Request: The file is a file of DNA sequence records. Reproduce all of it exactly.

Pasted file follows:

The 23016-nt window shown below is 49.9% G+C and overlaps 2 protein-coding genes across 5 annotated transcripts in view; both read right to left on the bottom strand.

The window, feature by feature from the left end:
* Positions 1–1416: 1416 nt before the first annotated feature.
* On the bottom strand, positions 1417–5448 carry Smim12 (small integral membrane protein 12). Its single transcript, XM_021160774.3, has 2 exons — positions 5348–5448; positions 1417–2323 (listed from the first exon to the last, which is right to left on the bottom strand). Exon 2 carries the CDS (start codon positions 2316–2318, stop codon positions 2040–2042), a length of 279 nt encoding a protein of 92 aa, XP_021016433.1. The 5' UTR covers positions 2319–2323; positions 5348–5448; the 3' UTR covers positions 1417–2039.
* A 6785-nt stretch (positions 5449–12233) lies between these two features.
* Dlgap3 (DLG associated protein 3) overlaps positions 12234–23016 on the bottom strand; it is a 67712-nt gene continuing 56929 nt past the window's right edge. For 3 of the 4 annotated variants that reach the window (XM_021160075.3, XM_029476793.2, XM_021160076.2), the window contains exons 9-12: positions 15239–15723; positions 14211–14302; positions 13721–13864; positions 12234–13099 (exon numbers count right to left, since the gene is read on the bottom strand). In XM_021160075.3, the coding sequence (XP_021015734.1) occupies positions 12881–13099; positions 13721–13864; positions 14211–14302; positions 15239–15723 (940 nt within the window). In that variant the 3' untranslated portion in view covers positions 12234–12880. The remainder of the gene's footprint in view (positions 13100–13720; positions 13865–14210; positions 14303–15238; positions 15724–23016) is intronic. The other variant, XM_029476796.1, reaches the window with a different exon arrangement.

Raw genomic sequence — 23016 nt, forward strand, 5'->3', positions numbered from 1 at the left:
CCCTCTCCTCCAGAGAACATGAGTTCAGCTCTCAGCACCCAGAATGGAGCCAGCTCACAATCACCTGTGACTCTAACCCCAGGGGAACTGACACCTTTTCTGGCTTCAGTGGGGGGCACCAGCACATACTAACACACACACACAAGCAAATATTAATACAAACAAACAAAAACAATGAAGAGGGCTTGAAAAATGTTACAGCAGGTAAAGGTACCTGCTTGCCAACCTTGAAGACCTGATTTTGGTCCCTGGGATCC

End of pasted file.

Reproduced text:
The 23016-nt window shown below is 49.9% G+C and overlaps 2 protein-coding genes across 5 annotated transcripts in view; both read right to left on the bottom strand.

The window, feature by feature from the left end:
* Positions 1–1416: 1416 nt before the first annotated feature.
* On the bottom strand, positions 1417–5448 carry Smim12 (small integral membrane protein 12). Its single transcript, XM_021160774.3, has 2 exons — positions 5348–5448; positions 1417–2323 (listed from the first exon to the last, which is right to left on the bottom strand). Exon 2 carries the CDS (start codon positions 2316–2318, stop codon positions 2040–2042), a length of 279 nt encoding a protein of 92 aa, XP_021016433.1. The 5' UTR covers positions 2319–2323; positions 5348–5448; the 3' UTR covers positions 1417–2039.
* A 6785-nt stretch (positions 5449–12233) lies between these two features.
* Dlgap3 (DLG associated protein 3) overlaps positions 12234–23016 on the bottom strand; it is a 67712-nt gene continuing 56929 nt past the window's right edge. For 3 of the 4 annotated variants that reach the window (XM_021160075.3, XM_029476793.2, XM_021160076.2), the window contains exons 9-12: positions 15239–15723; positions 14211–14302; positions 13721–13864; positions 12234–13099 (exon numbers count right to left, since the gene is read on the bottom strand). In XM_021160075.3, the coding sequence (XP_021015734.1) occupies positions 12881–13099; positions 13721–13864; positions 14211–14302; positions 15239–15723 (940 nt within the window). In that variant the 3' untranslated portion in view covers positions 12234–12880. The remainder of the gene's footprint in view (positions 13100–13720; positions 13865–14210; positions 14303–15238; positions 15724–23016) is intronic. The other variant, XM_029476796.1, reaches the window with a different exon arrangement.

Raw genomic sequence — 23016 nt, forward strand, 5'->3', positions numbered from 1 at the left:
CCCTCTCCTCCAGAGAACATGAGTTCAGCTCTCAGCACCCAGAATGGAGCCAGCTCACAATCACCTGTGACTCTAACCCCAGGGGAACTGACACCTTTTCTGGCTTCAGTGGGGGGCACCAGCACATACTAACACACACACACAAGCAAATATTAATACAAACAAACAAAAACAATGAAGAGGGCTTGAAAAATGTTACAGCAGGTAAAGGTACCTGCTTGCCAACCTTGAAGACCTGATTTTGGTCCCTGGGATCC